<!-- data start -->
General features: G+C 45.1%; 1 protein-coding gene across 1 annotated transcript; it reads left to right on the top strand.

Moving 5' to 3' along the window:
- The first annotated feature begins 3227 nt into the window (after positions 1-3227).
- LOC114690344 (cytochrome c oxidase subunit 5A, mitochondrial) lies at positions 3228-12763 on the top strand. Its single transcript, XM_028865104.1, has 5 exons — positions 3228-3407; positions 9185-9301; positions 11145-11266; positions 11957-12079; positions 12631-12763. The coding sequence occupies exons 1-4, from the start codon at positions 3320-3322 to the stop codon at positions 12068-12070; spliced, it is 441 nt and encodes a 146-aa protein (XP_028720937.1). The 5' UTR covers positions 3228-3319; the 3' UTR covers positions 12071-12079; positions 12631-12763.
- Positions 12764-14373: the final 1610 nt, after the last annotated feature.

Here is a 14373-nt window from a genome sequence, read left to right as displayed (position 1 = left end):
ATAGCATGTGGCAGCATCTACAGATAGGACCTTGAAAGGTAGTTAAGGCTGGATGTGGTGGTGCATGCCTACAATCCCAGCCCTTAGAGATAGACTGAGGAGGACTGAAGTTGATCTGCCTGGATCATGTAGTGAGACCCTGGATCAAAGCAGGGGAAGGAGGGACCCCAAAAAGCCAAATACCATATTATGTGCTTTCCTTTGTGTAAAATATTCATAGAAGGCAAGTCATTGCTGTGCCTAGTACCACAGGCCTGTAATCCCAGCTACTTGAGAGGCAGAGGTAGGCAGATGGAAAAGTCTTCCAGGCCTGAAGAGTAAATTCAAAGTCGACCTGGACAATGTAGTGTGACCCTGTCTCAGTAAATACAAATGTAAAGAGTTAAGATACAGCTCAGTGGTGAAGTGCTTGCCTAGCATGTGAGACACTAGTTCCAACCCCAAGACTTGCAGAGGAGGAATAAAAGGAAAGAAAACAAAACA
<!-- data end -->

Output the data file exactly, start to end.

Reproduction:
General features: G+C 45.1%; 1 protein-coding gene across 1 annotated transcript; it reads left to right on the top strand.

Moving 5' to 3' along the window:
- The first annotated feature begins 3227 nt into the window (after positions 1-3227).
- LOC114690344 (cytochrome c oxidase subunit 5A, mitochondrial) lies at positions 3228-12763 on the top strand. Its single transcript, XM_028865104.1, has 5 exons — positions 3228-3407; positions 9185-9301; positions 11145-11266; positions 11957-12079; positions 12631-12763. The coding sequence occupies exons 1-4, from the start codon at positions 3320-3322 to the stop codon at positions 12068-12070; spliced, it is 441 nt and encodes a 146-aa protein (XP_028720937.1). The 5' UTR covers positions 3228-3319; the 3' UTR covers positions 12071-12079; positions 12631-12763.
- Positions 12764-14373: the final 1610 nt, after the last annotated feature.

Here is a 14373-nt window from a genome sequence, read left to right as displayed (position 1 = left end):
ATAGCATGTGGCAGCATCTACAGATAGGACCTTGAAAGGTAGTTAAGGCTGGATGTGGTGGTGCATGCCTACAATCCCAGCCCTTAGAGATAGACTGAGGAGGACTGAAGTTGATCTGCCTGGATCATGTAGTGAGACCCTGGATCAAAGCAGGGGAAGGAGGGACCCCAAAAAGCCAAATACCATATTATGTGCTTTCCTTTGTGTAAAATATTCATAGAAGGCAAGTCATTGCTGTGCCTAGTACCACAGGCCTGTAATCCCAGCTACTTGAGAGGCAGAGGTAGGCAGATGGAAAAGTCTTCCAGGCCTGAAGAGTAAATTCAAAGTCGACCTGGACAATGTAGTGTGACCCTGTCTCAGTAAATACAAATGTAAAGAGTTAAGATACAGCTCAGTGGTGAAGTGCTTGCCTAGCATGTGAGACACTAGTTCCAACCCCAAGACTTGCAGAGGAGGAATAAAAGGAAAGAAAACAAAACA